Map scale can be determined by comparing the distance between two features
on two maps, when the scale is known for one map.
maps. The distances between lines of longitude or latitude can be deter-
mined from tables published on the Internet.
Comparing distances between the same features on two maps when the
scale of one map is known is the third technique. Needless to say, great care
has to be taken when making measurements.
To cartographically represent things and events, they must be abstracted to fit
the target scale or scales and still accurately retain key properties and relation-
ships. Just as scale is an indicator about the amount of detail in a map, it is also
an indicator about the amount of generalization , the abstraction of features to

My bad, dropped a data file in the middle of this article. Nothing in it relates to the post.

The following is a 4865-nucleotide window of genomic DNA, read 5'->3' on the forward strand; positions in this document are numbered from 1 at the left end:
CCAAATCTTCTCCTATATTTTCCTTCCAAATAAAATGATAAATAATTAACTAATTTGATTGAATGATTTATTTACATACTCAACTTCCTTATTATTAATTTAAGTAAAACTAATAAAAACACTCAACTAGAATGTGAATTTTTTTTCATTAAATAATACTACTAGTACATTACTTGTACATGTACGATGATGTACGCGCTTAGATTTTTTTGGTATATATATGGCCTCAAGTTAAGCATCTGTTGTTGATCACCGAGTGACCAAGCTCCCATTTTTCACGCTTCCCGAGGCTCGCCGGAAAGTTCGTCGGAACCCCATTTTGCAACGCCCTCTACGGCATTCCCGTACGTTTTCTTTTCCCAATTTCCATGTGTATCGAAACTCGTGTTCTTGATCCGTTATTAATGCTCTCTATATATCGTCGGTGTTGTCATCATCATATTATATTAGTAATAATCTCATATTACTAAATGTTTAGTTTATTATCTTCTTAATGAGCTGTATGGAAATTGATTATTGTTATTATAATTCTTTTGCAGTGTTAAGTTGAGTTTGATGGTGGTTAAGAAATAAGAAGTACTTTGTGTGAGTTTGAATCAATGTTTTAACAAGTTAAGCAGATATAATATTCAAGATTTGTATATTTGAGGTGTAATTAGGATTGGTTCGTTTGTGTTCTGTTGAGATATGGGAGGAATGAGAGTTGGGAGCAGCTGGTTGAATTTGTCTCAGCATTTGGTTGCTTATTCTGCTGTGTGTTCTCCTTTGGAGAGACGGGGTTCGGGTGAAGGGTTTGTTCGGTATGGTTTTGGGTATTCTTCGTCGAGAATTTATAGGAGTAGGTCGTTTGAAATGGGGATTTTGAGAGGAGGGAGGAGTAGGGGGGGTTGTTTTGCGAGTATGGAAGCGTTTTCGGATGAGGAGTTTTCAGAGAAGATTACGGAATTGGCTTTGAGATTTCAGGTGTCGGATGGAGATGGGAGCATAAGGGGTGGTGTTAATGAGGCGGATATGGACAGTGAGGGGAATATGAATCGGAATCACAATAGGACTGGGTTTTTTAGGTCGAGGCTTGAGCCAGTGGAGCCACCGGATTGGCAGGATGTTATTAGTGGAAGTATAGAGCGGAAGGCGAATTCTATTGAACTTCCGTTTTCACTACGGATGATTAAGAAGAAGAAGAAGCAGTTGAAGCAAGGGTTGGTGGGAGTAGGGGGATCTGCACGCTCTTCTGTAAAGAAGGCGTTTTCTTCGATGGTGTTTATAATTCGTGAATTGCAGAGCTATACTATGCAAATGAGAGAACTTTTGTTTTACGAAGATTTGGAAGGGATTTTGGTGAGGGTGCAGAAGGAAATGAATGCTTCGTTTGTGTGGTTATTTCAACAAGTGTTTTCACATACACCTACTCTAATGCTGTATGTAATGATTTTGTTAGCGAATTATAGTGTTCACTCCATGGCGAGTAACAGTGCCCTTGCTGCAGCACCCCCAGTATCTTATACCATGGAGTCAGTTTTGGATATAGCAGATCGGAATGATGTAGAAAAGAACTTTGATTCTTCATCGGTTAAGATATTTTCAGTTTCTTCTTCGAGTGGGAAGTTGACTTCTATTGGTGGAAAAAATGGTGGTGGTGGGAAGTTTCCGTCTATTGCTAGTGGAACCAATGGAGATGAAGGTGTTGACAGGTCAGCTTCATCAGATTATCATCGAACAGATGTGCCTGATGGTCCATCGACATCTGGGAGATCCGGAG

reduce complexity in maps or geographic information. Generalization serves
to assure that cartographic communication works as well as possible at a partic-
ular scale or scales. Scale first defines the relationship between an area on the
ground and an area on maps or in visualizations; second, scale constrains the
possibilities for showing things, events, and relationships.
Generalization is often the most important part of cartographic repre-
sentation because it assures the role of the map or visualization for the pro-
cess of cartographic communication. It involves the alteration of GI and sym-
bols. The underlying graphical issue is that with decreasing map scale,
graphical elements (points, lines, areas) will refer to larger things and events.
A square, 1 mm on each side, can represent a playground 25 by 25 m in size
on the ground at a scale of 1:25,000. At a scale of 1:100,000, the same 1 mm
square shows a playground 100 by 100 m large.
Two other issues make generalization necessary. Because the clear carto-
graphic representation of things and events can take up disproportionate
space at smaller map scales, generalization is necessary to avoid cluttering
the map or visualization and to clarify important relationships. Generaliza-